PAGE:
Report: Donald Trump’s Populist Campaign Ascending, As His Luxury Brand Descending

People greet Republican presidential candidate Donald Trump, left, after he spoke at a rally in Reno, Nev., Sunday, Jan. 10, 2016. (
AP Photo/Lance Iversen

GOP frontrunner Donald Trump made his living marketing his luxury brand to the wealthy. But now that he’s expressing populist political views, Trump’s brand has been taking “a major hit in the wake of his presidential campaign,” according to Politico Magazine.

Trump – who values his brand at $3 billion – is atop nationwide political polls. But according to data released by Politico Magazine, that’s hammering his luxury business brand.

“Among the people Trump’s business depends on—the consumer making over $100,000 a year—the value of the Trump name is collapsing,” argues Will Johnson and Michael D’Antonio in Politico Magazine.

Johnson and D’Antonio note:

A December survey of American consumer opinion, fielded by the BAV Consulting division of advertising and marketing giant Young & Rubicam (and the largest and longest running study of brands in the world), found that since Donald Trump’s run for president, the Trump brand has lost the confidence of the people who can afford to stay at one of his hotels, play at one of his country clubs or purchase a home in one of his developments. It is also rapidly losing its association with the gilded traits Trump has long promoted as the essence of his business.

In categories such as “prestigious,” “upper class” and “glamorous” the Trump name has plummeted among high-income consumers. Within the same group, it is also losing its connection with the terms “leader,” “dynamic” and “innovative”—quite a blow for a man who criticizes others for being “low energy” and considers himself an industry trailblazer. The brand has been a survey subject for BAV Consulting’s regular surveys for over a decade and has never before experienced such a precipitous drop in reputation. It’s the kind of change that usually follows a big corporate scandal, like a product recall or financial misconduct. But in Trump’s case it’s a man’s personality that is in play.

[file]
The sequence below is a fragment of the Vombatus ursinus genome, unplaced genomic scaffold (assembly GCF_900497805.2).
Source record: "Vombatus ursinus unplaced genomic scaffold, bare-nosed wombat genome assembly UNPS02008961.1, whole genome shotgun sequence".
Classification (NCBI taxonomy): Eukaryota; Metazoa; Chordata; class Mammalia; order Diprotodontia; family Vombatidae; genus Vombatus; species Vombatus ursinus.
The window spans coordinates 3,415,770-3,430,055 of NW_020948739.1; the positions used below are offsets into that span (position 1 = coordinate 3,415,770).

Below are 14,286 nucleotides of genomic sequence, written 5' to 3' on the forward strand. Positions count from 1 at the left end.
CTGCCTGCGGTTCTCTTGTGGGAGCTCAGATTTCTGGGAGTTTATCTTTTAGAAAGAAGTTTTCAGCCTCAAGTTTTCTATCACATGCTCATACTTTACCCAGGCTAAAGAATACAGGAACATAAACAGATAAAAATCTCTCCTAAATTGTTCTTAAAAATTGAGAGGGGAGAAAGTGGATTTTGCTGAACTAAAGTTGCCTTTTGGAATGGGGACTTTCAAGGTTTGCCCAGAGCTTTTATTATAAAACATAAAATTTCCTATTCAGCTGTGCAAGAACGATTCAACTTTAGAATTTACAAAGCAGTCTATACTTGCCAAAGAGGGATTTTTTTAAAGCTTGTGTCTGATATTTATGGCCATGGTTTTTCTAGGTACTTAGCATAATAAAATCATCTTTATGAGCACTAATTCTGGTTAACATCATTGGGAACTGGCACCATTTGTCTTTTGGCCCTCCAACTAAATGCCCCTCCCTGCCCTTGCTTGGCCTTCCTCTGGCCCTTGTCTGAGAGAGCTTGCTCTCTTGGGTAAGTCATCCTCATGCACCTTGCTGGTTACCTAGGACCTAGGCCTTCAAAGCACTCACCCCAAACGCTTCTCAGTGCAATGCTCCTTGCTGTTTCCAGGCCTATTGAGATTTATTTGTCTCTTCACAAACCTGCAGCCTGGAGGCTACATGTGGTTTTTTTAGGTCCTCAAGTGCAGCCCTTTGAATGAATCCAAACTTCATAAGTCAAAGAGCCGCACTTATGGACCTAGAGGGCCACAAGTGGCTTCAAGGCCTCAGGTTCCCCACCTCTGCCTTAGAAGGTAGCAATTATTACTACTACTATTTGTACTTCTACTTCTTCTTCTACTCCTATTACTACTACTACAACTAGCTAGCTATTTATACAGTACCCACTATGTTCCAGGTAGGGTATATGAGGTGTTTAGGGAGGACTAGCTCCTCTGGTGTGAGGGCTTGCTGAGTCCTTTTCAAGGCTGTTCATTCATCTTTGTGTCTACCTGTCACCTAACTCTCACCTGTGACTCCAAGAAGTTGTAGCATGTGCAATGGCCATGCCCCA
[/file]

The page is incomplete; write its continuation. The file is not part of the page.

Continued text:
Because the Trump Organization is a private company, it is not required to report any such losses, but Politico Magazine argues that “any CEO will tell you that a brand deterioration like this is likely to have a significant financial impact, affecting sales, borrowing and even efforts to attract high quality employees.”

Johnson and D’Antonio cite canceled business dealings with NBC, Univision and Macy’s after Trump made his remarks on illegal immigration during his presidential announcement to support their article.

Adding about Trump’s marketing to, “the luxury, or “aspirational” market of those making over $100,000 a year. The wealthiest respondents in the BAV survey—those with incomes over $150,000—judge Trump the harshest of any income bracket.”

In this group, as measured by BAV’s consumer opinion index, Trump’s reputation for being “obliging” and “upper class” has declined by more than 50 percent since the outset of the campaign, followed by “leader” (with a 41 percent decline) and “prestigious” (down by 39 percent). The next lower income level—households making between $100,000 and $150,000—wasn’t much kinder, with a 56 percent decline for “obliging,” a 45 percent decline in “prestigious” and a 38 percent drop for “upper class.”

Following Trump’s presidential campaign, 65 percent of the wealthy view Trump’s brand as more “traditional” than they had prior to his campaign launch.

“Although Trump’s political loyalists might cheer his standing as a traditional figure, this quality is not a good thing for a business seeking to sell glamour and luxury,” notes Politico Magazine.


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